1 October, 2020

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Comments On The Draft Constitutional Proposals

By R.M.B Senanayake

R.M.B Senanayake

R.M.B Senanayake

This is another hybrid Constitution mixing up the provisions of an Executive Presidency with the Westminster System These are two clear and separate systems of government and they require different provisions. The difference arises with regard to the Executive arm of the State. In the Executive Presidency the Chief Executive is the President who is directly elected by the people for a definite term. He cannot be changed during his term of office unless he is impeached by the Legislature for misconduct. Our present Constitution lays down the functions and duties of the President in Article 133.

Should the Executive which supervises the Administration be entrusted to one person or to a group of persons? Is the unitary executive preferable to the plural executive? The Westminster system has a plural Executive while the Presidential form has a single executive. It is discussed in The Federalist by Alexander Hamilton who argued strongly that unity in the executive can only be achieved by granting the executive power to one person. In the Westminster system the executive power is with a Cabinet of Ministers but each Minister has control over a defined sphere of activity through a Ministry which is a grouping of allied departments or function and each one is responsible to Parliament and to the electorates or the people for the proper conduct of the affairs of his department or Ministry. Their individual responsibility is supplemented by collective responsibility.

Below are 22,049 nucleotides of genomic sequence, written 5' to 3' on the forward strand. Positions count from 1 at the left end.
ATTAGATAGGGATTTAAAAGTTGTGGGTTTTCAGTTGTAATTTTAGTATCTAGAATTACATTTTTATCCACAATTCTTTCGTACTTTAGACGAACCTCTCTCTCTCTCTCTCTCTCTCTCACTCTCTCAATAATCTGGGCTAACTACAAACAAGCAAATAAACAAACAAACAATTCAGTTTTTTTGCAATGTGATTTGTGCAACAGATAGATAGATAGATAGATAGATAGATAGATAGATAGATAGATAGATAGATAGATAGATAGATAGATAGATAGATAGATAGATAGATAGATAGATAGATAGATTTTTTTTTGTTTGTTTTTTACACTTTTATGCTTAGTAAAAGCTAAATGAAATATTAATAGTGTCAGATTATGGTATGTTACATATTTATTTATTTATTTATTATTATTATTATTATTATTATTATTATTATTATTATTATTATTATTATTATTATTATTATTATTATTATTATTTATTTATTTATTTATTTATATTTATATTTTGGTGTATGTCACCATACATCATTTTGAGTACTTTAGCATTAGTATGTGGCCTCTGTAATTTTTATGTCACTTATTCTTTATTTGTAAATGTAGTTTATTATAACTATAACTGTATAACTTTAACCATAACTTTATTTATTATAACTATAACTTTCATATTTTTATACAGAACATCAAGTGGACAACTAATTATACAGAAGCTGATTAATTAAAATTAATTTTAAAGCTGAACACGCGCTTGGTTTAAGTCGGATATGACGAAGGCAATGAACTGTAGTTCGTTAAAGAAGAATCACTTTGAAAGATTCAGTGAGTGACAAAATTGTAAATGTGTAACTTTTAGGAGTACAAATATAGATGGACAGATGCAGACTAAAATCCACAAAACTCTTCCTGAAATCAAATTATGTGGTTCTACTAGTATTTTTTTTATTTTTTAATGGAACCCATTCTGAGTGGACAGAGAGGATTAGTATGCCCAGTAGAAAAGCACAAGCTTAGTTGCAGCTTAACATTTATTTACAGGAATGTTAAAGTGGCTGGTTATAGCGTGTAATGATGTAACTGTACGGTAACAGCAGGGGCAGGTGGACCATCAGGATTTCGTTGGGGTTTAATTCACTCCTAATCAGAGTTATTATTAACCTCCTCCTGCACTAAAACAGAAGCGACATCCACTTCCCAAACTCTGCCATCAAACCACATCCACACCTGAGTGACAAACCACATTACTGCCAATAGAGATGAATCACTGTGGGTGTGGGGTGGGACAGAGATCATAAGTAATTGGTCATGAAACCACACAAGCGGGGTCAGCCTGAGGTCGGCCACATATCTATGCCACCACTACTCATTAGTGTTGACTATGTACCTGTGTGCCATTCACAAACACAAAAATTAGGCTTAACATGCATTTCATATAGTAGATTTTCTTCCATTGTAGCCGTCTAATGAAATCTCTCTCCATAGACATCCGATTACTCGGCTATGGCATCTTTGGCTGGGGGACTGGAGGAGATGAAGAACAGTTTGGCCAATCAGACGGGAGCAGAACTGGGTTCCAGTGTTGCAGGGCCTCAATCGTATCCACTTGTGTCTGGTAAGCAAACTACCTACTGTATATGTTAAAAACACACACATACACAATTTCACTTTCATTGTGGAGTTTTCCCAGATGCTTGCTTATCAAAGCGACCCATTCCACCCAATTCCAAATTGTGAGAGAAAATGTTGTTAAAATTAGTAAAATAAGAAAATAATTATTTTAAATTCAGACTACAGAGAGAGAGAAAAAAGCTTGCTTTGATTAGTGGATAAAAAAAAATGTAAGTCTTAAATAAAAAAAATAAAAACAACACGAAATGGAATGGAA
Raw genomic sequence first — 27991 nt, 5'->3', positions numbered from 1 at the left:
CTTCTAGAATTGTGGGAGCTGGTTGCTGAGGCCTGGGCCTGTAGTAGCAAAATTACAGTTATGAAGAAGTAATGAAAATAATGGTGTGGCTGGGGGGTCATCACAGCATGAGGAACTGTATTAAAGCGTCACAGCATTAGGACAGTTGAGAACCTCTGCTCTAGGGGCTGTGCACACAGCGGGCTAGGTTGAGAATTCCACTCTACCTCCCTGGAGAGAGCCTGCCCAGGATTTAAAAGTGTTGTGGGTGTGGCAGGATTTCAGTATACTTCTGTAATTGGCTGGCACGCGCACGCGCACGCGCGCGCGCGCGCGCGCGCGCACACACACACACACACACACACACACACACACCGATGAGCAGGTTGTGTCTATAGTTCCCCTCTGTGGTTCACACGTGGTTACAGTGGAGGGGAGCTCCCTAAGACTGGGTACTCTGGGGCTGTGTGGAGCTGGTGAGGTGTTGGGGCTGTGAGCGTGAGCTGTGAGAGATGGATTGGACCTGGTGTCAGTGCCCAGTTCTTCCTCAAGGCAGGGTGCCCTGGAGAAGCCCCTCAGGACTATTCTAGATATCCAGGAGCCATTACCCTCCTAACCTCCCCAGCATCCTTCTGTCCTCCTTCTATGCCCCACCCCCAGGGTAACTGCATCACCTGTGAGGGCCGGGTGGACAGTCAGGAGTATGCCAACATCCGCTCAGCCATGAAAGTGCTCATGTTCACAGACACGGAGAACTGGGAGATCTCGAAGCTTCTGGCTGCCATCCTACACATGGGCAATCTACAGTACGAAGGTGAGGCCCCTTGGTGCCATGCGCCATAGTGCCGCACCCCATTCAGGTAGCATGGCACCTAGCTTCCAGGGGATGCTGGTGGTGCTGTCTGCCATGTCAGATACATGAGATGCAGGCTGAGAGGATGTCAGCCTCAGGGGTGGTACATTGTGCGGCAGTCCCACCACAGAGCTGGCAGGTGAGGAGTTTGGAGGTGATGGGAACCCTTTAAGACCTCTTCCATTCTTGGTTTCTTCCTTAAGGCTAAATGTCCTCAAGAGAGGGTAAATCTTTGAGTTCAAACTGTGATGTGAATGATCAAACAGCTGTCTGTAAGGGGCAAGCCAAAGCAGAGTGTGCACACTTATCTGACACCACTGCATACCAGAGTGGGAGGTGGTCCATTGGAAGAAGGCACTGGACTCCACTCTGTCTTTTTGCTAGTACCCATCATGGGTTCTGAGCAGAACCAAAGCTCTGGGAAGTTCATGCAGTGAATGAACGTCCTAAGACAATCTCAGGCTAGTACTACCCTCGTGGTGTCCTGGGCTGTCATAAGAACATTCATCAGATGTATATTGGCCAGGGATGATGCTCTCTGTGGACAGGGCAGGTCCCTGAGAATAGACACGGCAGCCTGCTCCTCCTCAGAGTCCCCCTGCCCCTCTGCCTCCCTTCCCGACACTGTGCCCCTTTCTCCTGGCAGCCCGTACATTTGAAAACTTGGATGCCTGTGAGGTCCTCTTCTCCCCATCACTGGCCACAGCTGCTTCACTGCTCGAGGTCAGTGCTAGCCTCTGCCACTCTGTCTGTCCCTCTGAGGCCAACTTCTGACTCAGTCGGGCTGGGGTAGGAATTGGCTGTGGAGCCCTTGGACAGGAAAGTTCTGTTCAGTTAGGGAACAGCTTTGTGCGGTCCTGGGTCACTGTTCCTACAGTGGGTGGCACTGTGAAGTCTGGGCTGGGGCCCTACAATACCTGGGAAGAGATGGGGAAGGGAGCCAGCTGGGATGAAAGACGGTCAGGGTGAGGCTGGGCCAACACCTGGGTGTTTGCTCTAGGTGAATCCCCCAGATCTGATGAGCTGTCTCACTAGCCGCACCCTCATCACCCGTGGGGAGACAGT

Ranil MaithriIn one line the draft new proposals say that the President is the Head of the Executive and the Commander in Chief of the Armed forces. It is not clear whether he also enjoys all the powers presently conferred on him in Art 133. A new responsibility is cast on him is to “promote national reconciliation and integration, ensure and facilitate the preservation of religious and ethnic harmony and ensure and facilitate the proper functioning of the Constitutional Council and the independent Commissions.” But in the next line it says that the President will always act on the advice of the Prime Minister- a provision common only in the non-Executive Presidency. Who then exercises effective power? What if the President doesn’t agree with the recommendations of the Prime Minister? He can ask the Prime Minister to reconsider and if the Prime Minister doesn’t vary the recommendation then he must accept it. This may be the legal position. But where the President who is the Head of the Executive, feels strongly that he is right he may refuse to compromise and then seek other avenues to vindicate himself. Wont’ this lead to a conflict? We don’t think this division of power is desirable for good administrative leadership upon which the quality of the government and the administration depends. Does he have power to supervise the other Ministers?

Presidential immunity